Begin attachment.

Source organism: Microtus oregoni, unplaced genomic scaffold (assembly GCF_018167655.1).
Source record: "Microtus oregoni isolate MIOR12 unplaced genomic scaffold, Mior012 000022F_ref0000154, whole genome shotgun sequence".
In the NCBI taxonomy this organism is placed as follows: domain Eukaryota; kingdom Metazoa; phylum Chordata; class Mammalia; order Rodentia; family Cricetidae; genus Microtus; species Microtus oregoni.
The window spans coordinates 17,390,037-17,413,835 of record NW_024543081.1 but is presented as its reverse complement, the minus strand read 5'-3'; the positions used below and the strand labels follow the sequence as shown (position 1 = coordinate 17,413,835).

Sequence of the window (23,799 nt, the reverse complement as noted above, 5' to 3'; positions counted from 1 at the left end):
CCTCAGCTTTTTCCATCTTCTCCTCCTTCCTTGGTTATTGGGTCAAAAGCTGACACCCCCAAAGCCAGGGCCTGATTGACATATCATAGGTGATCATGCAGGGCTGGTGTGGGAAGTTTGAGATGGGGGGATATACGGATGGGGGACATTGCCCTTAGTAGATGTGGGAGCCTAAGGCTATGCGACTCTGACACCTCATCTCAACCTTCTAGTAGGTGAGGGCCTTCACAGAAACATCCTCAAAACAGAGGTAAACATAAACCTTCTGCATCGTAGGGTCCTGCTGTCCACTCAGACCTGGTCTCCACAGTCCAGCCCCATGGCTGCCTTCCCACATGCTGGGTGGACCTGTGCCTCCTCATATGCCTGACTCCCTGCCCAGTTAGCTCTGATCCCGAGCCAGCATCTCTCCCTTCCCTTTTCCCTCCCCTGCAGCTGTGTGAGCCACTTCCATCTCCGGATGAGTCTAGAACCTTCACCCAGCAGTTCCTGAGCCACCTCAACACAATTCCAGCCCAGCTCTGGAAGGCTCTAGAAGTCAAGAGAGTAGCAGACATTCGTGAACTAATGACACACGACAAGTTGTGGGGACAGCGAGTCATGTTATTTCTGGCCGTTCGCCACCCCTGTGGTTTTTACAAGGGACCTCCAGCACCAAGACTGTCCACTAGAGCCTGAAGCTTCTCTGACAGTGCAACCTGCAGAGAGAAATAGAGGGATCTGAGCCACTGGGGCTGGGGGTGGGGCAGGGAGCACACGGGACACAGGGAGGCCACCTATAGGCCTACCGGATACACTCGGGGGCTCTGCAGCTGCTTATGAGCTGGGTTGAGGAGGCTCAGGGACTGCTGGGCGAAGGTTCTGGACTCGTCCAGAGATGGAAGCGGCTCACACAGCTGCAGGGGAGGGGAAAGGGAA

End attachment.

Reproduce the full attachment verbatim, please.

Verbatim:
Source organism: Microtus oregoni, unplaced genomic scaffold (assembly GCF_018167655.1).
Source record: "Microtus oregoni isolate MIOR12 unplaced genomic scaffold, Mior012 000022F_ref0000154, whole genome shotgun sequence".
In the NCBI taxonomy this organism is placed as follows: domain Eukaryota; kingdom Metazoa; phylum Chordata; class Mammalia; order Rodentia; family Cricetidae; genus Microtus; species Microtus oregoni.
The window spans coordinates 17,390,037-17,413,835 of record NW_024543081.1 but is presented as its reverse complement, the minus strand read 5'-3'; the positions used below and the strand labels follow the sequence as shown (position 1 = coordinate 17,413,835).

Sequence of the window (23,799 nt, the reverse complement as noted above, 5' to 3'; positions counted from 1 at the left end):
CCTCAGCTTTTTCCATCTTCTCCTCCTTCCTTGGTTATTGGGTCAAAAGCTGACACCCCCAAAGCCAGGGCCTGATTGACATATCATAGGTGATCATGCAGGGCTGGTGTGGGAAGTTTGAGATGGGGGGATATACGGATGGGGGACATTGCCCTTAGTAGATGTGGGAGCCTAAGGCTATGCGACTCTGACACCTCATCTCAACCTTCTAGTAGGTGAGGGCCTTCACAGAAACATCCTCAAAACAGAGGTAAACATAAACCTTCTGCATCGTAGGGTCCTGCTGTCCACTCAGACCTGGTCTCCACAGTCCAGCCCCATGGCTGCCTTCCCACATGCTGGGTGGACCTGTGCCTCCTCATATGCCTGACTCCCTGCCCAGTTAGCTCTGATCCCGAGCCAGCATCTCTCCCTTCCCTTTTCCCTCCCCTGCAGCTGTGTGAGCCACTTCCATCTCCGGATGAGTCTAGAACCTTCACCCAGCAGTTCCTGAGCCACCTCAACACAATTCCAGCCCAGCTCTGGAAGGCTCTAGAAGTCAAGAGAGTAGCAGACATTCGTGAACTAATGACACACGACAAGTTGTGGGGACAGCGAGTCATGTTATTTCTGGCCGTTCGCCACCCCTGTGGTTTTTACAAGGGACCTCCAGCACCAAGACTGTCCACTAGAGCCTGAAGCTTCTCTGACAGTGCAACCTGCAGAGAGAAATAGAGGGATCTGAGCCACTGGGGCTGGGGGTGGGGCAGGGAGCACACGGGACACAGGGAGGCCACCTATAGGCCTACCGGATACACTCGGGGGCTCTGCAGCTGCTTATGAGCTGGGTTGAGGAGGCTCAGGGACTGCTGGGCGAAGGTTCTGGACTCGTCCAGAGATGGAAGCGGCTCACACAGCTGCAGGGGAGGGGAAAGGGAA